I’ve noticed my right hand is going a bit numb when I’m cycling, and I now have a slight case of Ulnar nerve compression/inflamation. It’s not particularly painful, and is a common cycling complaint if you’re riding for hours, day after day; just means I have a slightly weak grip for some hand motions. I’ll have to adjust my riding and hand position a bit and it should fix itself. A day off in Stockholm will help.
Before bed I went of another walk along the beach, gazing out across the sea to a lighthouse with its slowly spinning light. Again it was very peaceful, serene and beautiful. Even the three factory chimney’s off to one side looked pretty; they’ve put different colours lights around each of the chimneys, giving them a nice glow.
Here’s a link to today’s ride, route and stats:
75 miles (121km) covered in about 7.5 hours, so getting the average up, however thinking about a shorter ride tomorrow.
P.S. Blog posts are a day behind, and I’m now in Hudiksvall. Will catch up tomorrow, depending on how the ride goes! Probably going to be a long one to Gavle.
Great progress & you will soon be in Stockholm for a well deserved rest:-) I get similar hand/nerve numbness at times James. I have drop handlebars on my tourer & find the various combination of hand positions helps, but I’m guessing yours might be a more limited (comfortable!) & accumulated mileage without a proper break to recover… Hope it improves. BTW are the side road non tarmac surfaces okay for your tourer? Final thought! Are you using the bar end hand extensions much? I’ve the Ergon grips on my Brompton & find them v comfortable….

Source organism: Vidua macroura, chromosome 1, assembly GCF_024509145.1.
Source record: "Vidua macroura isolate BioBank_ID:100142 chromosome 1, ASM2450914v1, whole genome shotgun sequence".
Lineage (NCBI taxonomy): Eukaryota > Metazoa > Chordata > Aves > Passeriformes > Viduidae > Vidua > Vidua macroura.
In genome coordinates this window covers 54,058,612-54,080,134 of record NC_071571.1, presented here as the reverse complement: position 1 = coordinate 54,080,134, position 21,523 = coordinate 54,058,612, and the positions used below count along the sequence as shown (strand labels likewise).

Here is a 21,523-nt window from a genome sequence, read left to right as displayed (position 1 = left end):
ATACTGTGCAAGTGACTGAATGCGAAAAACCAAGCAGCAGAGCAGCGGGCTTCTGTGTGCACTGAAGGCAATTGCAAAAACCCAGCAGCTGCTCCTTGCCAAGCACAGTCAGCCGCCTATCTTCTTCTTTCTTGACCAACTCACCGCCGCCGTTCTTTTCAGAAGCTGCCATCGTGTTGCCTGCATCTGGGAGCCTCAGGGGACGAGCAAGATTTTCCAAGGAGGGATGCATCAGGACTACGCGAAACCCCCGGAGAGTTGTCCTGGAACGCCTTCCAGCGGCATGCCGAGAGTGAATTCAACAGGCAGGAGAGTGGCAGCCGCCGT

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Hi Phil – the non tarmac side roads are fine for my tourer; I’ve deliberately gone for a much stronger expedition style bike, that has 26 inch wheel, and is strong g and simple all round. Np problems with it yet. As suggested I’m going to play around with my grip angles a bit, as think that will help. It’s not too bad, just annoying mostly. Used have drops on my Ridgeback Panorama, worked well, but didn’t use the drop bit much.
Another tip I’ve just remembered that might help hands is to use gloves with thicker gel type inserts for extra cushioning:-)
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The Ergon grips can be adjusted by a few millimetres & that also might reduce pressure points!
Especially enjoying the lobsters eye view of the tour 🙂 With your hand / nerve issue you need to be disciplined about changing your hand position on your bars regularly. Without having drops you have less options but you might want to dream up some new holds to use for 5-10 mins in the hour just to get the variety – i.e. gripping bars from underneath rather than on top.
We had a great time in Norway despite it being rather wet. The fact that it was cooler helped as it meant that cycling for half a day in full Goretex was not in fact hot and uncomfortable, it was just fine. I was lucky to have only just got a new Gore jacket last autumn so I guess is the the coolest technology yet. Keep up the good work 🙂
Glad you had a good time in Norway, despite the weather.Pretty rainy and cold in Sweden today, but like you say with the right kit it’s fine. Good advice ref changing hand position, thanks, will try gripping underneath for another variation!